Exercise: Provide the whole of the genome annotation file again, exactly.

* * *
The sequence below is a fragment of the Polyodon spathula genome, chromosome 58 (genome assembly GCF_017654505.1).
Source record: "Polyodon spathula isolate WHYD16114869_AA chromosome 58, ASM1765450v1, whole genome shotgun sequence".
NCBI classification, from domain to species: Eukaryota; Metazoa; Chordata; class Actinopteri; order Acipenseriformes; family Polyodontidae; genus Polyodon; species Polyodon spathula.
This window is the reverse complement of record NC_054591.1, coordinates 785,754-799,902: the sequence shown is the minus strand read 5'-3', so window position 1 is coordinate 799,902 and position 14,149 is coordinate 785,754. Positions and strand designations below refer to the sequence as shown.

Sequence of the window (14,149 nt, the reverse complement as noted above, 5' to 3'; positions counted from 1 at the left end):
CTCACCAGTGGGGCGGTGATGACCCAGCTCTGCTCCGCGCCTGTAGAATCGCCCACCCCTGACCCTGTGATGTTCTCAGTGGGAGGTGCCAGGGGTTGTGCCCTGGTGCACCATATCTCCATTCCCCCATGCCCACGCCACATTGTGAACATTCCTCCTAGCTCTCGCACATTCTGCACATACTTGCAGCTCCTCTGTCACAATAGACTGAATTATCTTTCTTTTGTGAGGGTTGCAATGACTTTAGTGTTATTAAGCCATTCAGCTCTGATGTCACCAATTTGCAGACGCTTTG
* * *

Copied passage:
The sequence below is a fragment of the Polyodon spathula genome, chromosome 58 (genome assembly GCF_017654505.1).
Source record: "Polyodon spathula isolate WHYD16114869_AA chromosome 58, ASM1765450v1, whole genome shotgun sequence".
NCBI classification, from domain to species: Eukaryota; Metazoa; Chordata; class Actinopteri; order Acipenseriformes; family Polyodontidae; genus Polyodon; species Polyodon spathula.
This window is the reverse complement of record NC_054591.1, coordinates 785,754-799,902: the sequence shown is the minus strand read 5'-3', so window position 1 is coordinate 799,902 and position 14,149 is coordinate 785,754. Positions and strand designations below refer to the sequence as shown.

Sequence of the window (14,149 nt, the reverse complement as noted above, 5' to 3'; positions counted from 1 at the left end):
CTCACCAGTGGGGCGGTGATGACCCAGCTCTGCTCCGCGCCTGTAGAATCGCCCACCCCTGACCCTGTGATGTTCTCAGTGGGAGGTGCCAGGGGTTGTGCCCTGGTGCACCATATCTCCATTCCCCCATGCCCACGCCACATTGTGAACATTCCTCCTAGCTCTCGCACATTCTGCACATACTTGCAGCTCCTCTGTCACAATAGACTGAATTATCTTTCTTTTGTGAGGGTTGCAATGACTTTAGTGTTATTAAGCCATTCAGCTCTGATGTCACCAATTTGCAGACGCTTTG